It happened kind of by accident. Elizabeth Eubank’s grandfather planted a sweet cherry tree on the family farm in River Falls, Wis. back in 1952.
“And the first year it went really well,” Eubank said. “The second year there was nothing.”
The third year, a sapling shot up from the ground and, curiously, its cherries were sour.
“We still are trying to figure that part out,” she said. “But what our prediction is, is that the cherry was probably grafted. And then whatever the root stock was underneath it, it might not have been discovered or tried out to be an actual cherry tree. I think it was used just as a seedling.”
But it thrived and sent up several new shoots that Eubank’s parents would gift to Mark and Sue Christopher.
Some three decades later, the Christopher’s farm — Maple Leaf Orchard in Spring Valley, Wis. — has become a destination for tart cherry lovers in the region, particularly immigrant families who use the hard-to-find fruit in their traditional dishes.
On a single day each summer, dozens take a trip to the orchard to fill multiple, construction-sized buckets with the glossy, red fruit. Kids abandon half-filled pails to run in the tall grass. And languages from all over the world echo through tidy rows of trees, occasionally breaking into English to share recipes.
“So we do a drink. It’s called vișinată, because in Romanian the name of the sour cherry is called vișină,” said Nick Grigore, who now lives in Lino Lakes, Minn. “We put it in a big glass jar and put [in] some sugar, and we let it to sit for awhile in the sun. And the juice will come out and we put some alcohol in there. It’s for the winter — Thanksgiving, Christmas, things like that.”
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From the next tree over, Sheohreh Tami of Maple Grove playfully shouts to Grigore that he should add vodka. That’s what her family, which is Iranian, would do. But today, sporting a bedazzled “USA” t-shirt, she’s picking cherries with something else in mind: dinner for her visiting daughter and grandkids.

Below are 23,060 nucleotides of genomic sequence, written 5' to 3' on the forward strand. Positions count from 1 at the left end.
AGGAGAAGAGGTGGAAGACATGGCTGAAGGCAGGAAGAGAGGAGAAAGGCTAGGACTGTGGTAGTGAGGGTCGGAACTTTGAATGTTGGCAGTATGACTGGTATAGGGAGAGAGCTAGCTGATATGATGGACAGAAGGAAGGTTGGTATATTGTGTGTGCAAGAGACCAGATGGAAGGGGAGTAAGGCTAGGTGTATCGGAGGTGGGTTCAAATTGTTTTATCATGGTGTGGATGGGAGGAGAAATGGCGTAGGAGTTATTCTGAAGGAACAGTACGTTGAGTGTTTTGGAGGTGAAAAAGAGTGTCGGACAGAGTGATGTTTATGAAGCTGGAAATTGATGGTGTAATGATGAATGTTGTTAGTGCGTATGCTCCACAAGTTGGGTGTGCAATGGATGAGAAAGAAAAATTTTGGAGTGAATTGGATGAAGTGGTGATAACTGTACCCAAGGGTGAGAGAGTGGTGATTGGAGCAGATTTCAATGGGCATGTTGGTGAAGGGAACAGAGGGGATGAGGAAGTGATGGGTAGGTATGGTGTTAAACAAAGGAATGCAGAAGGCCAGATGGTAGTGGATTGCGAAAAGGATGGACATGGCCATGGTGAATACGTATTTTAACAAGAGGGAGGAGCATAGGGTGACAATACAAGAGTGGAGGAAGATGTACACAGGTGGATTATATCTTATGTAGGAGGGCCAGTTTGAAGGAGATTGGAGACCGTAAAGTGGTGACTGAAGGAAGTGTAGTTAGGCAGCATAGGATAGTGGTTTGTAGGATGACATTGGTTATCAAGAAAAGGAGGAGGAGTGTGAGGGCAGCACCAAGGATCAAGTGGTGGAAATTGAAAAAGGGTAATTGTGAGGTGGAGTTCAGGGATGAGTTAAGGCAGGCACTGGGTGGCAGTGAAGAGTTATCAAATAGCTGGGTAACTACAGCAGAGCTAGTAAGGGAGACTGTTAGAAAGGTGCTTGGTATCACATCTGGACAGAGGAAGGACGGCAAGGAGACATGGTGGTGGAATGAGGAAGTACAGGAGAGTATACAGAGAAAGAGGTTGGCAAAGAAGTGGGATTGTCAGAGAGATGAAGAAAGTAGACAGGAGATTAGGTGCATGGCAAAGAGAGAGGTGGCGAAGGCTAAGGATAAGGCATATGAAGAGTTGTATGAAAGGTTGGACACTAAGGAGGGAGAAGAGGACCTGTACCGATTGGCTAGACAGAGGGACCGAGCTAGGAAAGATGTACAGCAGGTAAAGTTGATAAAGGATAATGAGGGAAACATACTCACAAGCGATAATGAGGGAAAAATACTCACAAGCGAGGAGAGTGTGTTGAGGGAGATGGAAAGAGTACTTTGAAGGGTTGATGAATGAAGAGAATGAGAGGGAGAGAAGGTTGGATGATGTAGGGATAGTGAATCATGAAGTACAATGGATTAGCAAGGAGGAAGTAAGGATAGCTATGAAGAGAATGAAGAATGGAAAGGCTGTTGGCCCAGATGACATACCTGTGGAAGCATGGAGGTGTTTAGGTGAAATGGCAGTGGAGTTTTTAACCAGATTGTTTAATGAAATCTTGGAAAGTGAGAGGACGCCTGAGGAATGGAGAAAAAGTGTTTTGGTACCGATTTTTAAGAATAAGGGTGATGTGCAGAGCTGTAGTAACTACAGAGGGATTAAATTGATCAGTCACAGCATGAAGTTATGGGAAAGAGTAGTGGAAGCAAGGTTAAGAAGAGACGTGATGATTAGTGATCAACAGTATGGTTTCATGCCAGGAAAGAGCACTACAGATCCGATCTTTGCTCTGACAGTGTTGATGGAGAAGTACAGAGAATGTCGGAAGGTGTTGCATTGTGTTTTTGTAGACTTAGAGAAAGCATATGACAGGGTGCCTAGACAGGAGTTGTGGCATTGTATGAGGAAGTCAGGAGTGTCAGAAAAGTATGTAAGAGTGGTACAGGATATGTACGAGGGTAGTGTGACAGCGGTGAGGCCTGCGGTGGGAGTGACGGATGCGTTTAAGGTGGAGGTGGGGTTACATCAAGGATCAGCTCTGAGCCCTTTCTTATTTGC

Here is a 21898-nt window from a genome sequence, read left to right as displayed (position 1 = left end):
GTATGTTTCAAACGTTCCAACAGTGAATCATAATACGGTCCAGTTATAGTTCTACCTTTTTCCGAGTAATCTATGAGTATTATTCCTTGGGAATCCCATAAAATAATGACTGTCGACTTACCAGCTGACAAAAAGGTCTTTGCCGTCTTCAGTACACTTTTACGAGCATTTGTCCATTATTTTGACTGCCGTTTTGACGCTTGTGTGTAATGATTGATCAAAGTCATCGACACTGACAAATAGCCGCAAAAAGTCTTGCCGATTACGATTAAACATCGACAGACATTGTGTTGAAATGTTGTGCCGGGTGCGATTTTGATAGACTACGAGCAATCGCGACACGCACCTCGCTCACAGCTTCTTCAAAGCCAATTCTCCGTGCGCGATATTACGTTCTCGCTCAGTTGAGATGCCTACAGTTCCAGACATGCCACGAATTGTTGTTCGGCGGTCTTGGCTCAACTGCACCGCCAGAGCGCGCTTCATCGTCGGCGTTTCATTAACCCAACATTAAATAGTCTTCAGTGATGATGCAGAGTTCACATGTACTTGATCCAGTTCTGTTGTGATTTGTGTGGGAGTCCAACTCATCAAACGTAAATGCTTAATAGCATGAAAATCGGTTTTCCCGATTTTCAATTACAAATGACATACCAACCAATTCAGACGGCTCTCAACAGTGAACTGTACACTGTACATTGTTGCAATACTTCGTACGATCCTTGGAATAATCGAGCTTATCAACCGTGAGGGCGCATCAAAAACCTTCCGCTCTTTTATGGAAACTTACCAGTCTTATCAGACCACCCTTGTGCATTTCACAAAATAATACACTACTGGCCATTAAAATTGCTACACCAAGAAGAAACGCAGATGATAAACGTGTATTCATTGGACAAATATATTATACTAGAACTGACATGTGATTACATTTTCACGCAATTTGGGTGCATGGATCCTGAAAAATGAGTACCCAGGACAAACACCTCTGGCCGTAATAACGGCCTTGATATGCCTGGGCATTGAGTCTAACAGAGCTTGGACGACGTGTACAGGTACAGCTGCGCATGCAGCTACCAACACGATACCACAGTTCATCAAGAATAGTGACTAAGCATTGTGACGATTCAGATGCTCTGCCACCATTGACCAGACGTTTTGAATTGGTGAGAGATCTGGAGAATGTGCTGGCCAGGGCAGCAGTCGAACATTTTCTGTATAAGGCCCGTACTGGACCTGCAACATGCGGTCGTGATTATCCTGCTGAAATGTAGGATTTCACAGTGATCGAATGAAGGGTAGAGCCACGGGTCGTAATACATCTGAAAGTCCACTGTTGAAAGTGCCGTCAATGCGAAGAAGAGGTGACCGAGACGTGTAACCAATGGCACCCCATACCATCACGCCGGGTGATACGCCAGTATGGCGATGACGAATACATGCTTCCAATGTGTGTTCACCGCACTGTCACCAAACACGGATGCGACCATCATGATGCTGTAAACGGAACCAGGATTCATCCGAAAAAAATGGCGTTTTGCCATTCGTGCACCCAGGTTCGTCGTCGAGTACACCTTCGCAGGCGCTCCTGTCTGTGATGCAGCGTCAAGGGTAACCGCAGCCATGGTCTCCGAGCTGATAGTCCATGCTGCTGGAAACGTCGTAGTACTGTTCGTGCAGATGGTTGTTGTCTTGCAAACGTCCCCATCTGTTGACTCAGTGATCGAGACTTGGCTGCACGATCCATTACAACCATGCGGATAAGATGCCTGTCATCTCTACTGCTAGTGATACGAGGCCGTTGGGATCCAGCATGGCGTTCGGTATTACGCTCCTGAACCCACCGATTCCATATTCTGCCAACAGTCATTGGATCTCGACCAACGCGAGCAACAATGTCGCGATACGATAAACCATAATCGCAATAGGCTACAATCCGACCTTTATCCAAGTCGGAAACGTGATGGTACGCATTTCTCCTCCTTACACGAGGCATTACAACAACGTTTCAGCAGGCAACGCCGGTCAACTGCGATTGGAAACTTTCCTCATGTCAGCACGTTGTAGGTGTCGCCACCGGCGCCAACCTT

“I let the cherry cook a little bit with sugar, but not too much sugar and no water,” Tami said. “I wait until it gets a little bit thick and then we add it to the rice and make meatballs to serve on top. It’s delicious.”
Several trees down the row, Larysa Lukyanchuk says this valley reminds her of home in Ukraine. And if you squint, you could almost imagine she is home. She wears a floral dress and headscarf.
But she and her husband, Figif Lukyanchuk, are here with her American-born grandchildren. They’ve been coming to the orchard for 10 years straight, to stock up on the cherries their grandkids love to eat frozen.
They’re not the only family that will have freezers full of cherries in the coming days. The orchard sells several thousand pounds by the end of this day each year, said co-owner Sue Christopher.
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But many customers also walk away with something less tangible.
As Alexander Geplitski picks cherries with his wife, Ukrainian news booms from the cell phone in his shirt pocket. A member of his family still lives in Ukraine.
“He is now safe because I am from the west and war is in the east. But everywhere there is war, so this is important,” Geplitski said.
I ask him about listening to something so difficult in such a peaceful place.
“Because for me, it is like medicine from God,” Geplitski said, referring to the cherries.
This day is something like medicine for Elizabeth Eubank, too. Her dad, who helped bring these trees to market and, ultimately, bring all of these people together, died in a car crash nine years ago.
“And three days before he died, he was here picking cherries. And my last good memory of my dad was, once he got them home, we together put them in bags, got them separated,” she said. “And so for me, this is a really soothing time. It’s a really great time for me to grieve and think of my dad.”
She named her son William after her dad. Tonight, they’ll go home, sort their cherries, and bake their favorite cherry pie.